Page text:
Finding a cure for HIV and landing a spacecraft on Mars are among the ambitions of winners of funding from a prestigious Imperial research pot.
Three teams have received funds from the Excellence Fund for Frontier Research (EFFR) this year – the second time these funds have been awarded as part of the College's strategic aim of acting courageously.
The awards are designed to support research ideas that are potential breakthrough programs and which could put the College in a leadership position. Teams receive up to £250,000 to kick-start their research projects.
Professor Nick Jennings, Vice Provost (Research) said: “I’m delighted that we are able to help people undertake frontier research and really push the boundaries of knowledge.
“These are vital areas of research which might otherwise simply not get funding. I look forward to following their progress closely.”
Training killer immune cells to target HIV
This project, led by Professor Anastasios Karadimitris, will engineer specialised immune cells to induce a potential cure for Human Immunodeficiency Virus (HIV) infection.
Patients infected with HIV generally need daily, life-long therapy to maintain their health, so long-term remission and eventually a cure – which would allow patients to stop therapy – is an important research priority and will receive £250,000.
One of the key parts of the immune system is a type of white blood cell, the T cell. Invariant natural killer T cells, or iNKT cells, account for a tiny fraction of T cells in the body but they play an important role in looking out for tumours and killing malignant cells, as well as cells invaded by pathogens such as viruses.
The team, which includes Dr Antonia Rotolo, a Clinical Research Fellow in the Centre for Haematology and Professors Graham Cooke and Sarah Fidler in Infectious Diseases, along with other scientists with HIV expertise at Imperial, will explore the potential of these clever cells in fighting HIV.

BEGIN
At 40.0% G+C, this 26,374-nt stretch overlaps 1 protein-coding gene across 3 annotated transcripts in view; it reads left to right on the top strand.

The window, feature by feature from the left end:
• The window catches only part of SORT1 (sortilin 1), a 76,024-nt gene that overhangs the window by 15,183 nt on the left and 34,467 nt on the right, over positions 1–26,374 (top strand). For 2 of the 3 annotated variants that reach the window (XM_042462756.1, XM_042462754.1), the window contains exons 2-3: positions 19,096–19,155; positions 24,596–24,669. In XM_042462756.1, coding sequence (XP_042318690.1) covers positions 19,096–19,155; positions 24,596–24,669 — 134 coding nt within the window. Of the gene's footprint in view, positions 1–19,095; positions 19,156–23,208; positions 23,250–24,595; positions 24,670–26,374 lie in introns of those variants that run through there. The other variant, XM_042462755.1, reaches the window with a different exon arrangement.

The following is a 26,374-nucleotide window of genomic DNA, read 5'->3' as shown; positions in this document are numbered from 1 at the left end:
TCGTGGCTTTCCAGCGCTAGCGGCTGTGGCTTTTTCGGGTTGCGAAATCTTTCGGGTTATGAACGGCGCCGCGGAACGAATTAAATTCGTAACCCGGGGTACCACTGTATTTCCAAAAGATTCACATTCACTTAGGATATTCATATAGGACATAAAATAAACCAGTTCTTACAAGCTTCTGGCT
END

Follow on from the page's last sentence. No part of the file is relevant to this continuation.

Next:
The work will design iNKT cells adapted to seek out host cells infected by HIV – where the virus might otherwise go undetected – and kill them.
Packing for a journey to Mars
We are ever closer to putting the first human on Mars – but once we get them there, how will they land their spacecraft in conditions that are so different from those on Earth?
Any spacecraft we send will arrive at Mars at extremely high speed and will have to slow down in the incredibly thin Martian atmosphere so that rockets or parachutes can be used to land safely on the planet.
Now, thanks to £250,000 EFFR funding, Dr Matthew Santer and Dr Paul Bruce from Imperial’s Department of Aeronautics will develop deployable umbrella-like structures to act as friction brakes and slow the spacecraft for landing.
Using advanced computer modelling they will design and manufacture a large-scale, fully-functioning flexible spacecraft model, and test it in Imperial’s wind tunnels and flight arena.
Dr Santer said: “We hope to build a prototype that can withstand the rigours of entering the Martian atmosphere at speeds approaching 20,000 mph. Through our work, we aim to change the way we think about designing spacecraft to enable exploration of other planets, and will hopefully help to send humans to Mars.”
The bronchovascular bundle: an undiscovered organ?
Very little is known about the bronchovascular bundle – a structure that encapsulates parts of the airway and blood vessels in the lungs.
Imperial’s Professor Jane Mitchell and Dr Nicholas Kirkby will use their £50,000 EFFR funding to help reveal the function the bronchovascular bundle and discover how airways and blood vessels communicate across the bundle. This work will uncover new drug targets to treat asthma and cardiovascular disease.
Professor Mitchell even hopes to define the bundle as a ‘new organ’. She said: “The bundle is well known in anatomy circles but unexplored in terms of pharmacology, physiology and medicine. By studying the function of the bronchovascular bundle, we will hopefully reveal new concepts in physiology and medicine.”
This work and our ideas are so new that traditional funding bodies would not be confident to fund the work without pilot data. Receiving the EFFR funding will allow us to obtain pilot data that will seed follow on funding.”
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